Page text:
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What Are Canker Sores?

canker sores

Story at-a-glance -

  • Canker sores are small and shallow lesions that develop in the soft tissues of your mouth or at the base of your gums
  • Canker sores often begin as small and reddish swellings that then burst and become covered with a white or yellow membrane

Canker sores refer to small and shallow lesions that appear either in your mouth’s soft tissues or in the area underneath your gums. These sores actually go by many names, such as aphthous ulcers1 or recurrent aphthous stomatitis (RAS).2 However, despite their small size, canker sores can be very painful and could lead to eating and/or talking difficulties.

When Are People Most Prone to Have Canker Sores?

Unfortunately, no one knows exactly when canker sores will affect you. These lesions do not pick an age, so anyone can develop canker sores — even children as young as 2 years old may have them.3 However, they tend to occur most often among teens and young adults. In fact, peak incidence of canker sores is recorded during these stages.4

Canker sores are more common in women compared to men,5 and may occur more among Caucasians, nonsmokers and people with high socioeconomic status.6

Canker Sores Versus Cold Sores

While some people may think that that these two types of sores are similar to each other, this isn’t the case. Take note of these distinct differences between canker sores and cold sores:7

Canker Sores Cold Sores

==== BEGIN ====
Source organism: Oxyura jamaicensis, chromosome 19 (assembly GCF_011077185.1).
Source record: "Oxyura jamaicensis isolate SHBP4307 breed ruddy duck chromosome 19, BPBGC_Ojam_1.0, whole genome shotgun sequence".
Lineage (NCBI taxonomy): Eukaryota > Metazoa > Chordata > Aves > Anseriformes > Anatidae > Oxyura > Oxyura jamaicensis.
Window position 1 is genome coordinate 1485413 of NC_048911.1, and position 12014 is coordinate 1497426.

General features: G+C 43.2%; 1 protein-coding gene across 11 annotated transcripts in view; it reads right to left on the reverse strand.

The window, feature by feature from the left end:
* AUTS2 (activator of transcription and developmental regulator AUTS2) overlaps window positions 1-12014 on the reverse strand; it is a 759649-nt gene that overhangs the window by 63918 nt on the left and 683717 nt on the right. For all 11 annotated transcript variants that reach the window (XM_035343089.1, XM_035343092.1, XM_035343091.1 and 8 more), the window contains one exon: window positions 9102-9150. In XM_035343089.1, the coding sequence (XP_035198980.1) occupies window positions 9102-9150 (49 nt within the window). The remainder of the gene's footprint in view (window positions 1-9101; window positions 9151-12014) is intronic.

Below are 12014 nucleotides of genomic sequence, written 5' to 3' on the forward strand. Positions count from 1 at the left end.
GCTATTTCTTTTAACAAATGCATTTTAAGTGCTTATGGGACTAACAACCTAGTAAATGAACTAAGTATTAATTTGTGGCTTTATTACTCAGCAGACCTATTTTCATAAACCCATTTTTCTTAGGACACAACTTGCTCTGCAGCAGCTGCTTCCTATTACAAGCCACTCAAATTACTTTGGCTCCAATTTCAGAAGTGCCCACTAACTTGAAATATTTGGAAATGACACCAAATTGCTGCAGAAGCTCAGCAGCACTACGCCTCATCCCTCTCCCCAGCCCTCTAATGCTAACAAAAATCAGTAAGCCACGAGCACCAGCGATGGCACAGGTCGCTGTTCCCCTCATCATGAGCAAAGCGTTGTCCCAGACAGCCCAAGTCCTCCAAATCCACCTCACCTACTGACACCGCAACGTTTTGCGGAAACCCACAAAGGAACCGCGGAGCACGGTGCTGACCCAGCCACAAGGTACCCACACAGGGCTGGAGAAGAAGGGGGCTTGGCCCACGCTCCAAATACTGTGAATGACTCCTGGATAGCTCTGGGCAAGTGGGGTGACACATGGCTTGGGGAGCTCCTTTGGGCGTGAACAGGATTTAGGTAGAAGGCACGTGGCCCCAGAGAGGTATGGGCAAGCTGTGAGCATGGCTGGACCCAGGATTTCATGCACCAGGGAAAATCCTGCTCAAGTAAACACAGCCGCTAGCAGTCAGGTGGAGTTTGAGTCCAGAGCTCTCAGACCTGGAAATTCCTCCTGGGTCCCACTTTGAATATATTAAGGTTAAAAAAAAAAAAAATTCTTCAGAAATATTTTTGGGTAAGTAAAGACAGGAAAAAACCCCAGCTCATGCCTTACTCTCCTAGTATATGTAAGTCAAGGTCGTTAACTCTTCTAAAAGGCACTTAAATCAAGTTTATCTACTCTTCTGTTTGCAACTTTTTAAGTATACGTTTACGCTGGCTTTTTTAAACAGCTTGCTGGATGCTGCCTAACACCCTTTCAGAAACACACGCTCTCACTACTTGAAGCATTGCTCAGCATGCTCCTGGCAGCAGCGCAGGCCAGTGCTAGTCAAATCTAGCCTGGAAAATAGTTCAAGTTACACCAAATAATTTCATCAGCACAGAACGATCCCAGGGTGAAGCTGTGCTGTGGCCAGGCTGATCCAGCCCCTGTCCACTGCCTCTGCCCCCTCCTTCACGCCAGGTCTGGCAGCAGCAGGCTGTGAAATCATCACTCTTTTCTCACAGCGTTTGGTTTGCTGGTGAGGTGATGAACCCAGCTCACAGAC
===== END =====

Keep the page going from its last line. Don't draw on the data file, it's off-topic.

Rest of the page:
• The sores are found inside the mouth.
  • These appear small and red at first, and then erupt and become covered with a white or yellow film.8
  • Canker sores are typically white or yellow9 and surrounded by red and inflamed soft tissue.10
  • These aren’t caused by the herpes virus, but instead may develop due to heredity, factors in the environment like food or allergens, minor mouth injuries or emotional stress, to name a few.11
  • Canker sores aren’t contagious.
  • The sores are most noticeable on the lips, but they can appear on the cheeks, nose or, rarely, in the eyes.12
  • Cold sores first begin as a blister, rupture and then turn into a sore.13
  • Cold sores are filled with fluid and form into a cluster or patch.14
  • They are caused by either herpes simplex 1 (HSV-1) or herpes simplex 2 (HSV-2) virus.15
  • Cold sores are very contagious and can be transferred from one person to another via close contact.16


Canker Sore: Introduction

What Is a Canker Sore?

Canker Sore Causes

Canker Sore Types

Canker Sore Symptoms

Canker Sore Treatment

How to Get Rid of Canker Sores

Canker Sore Prevention

Canker Sore Diet

Canker Sore FAQ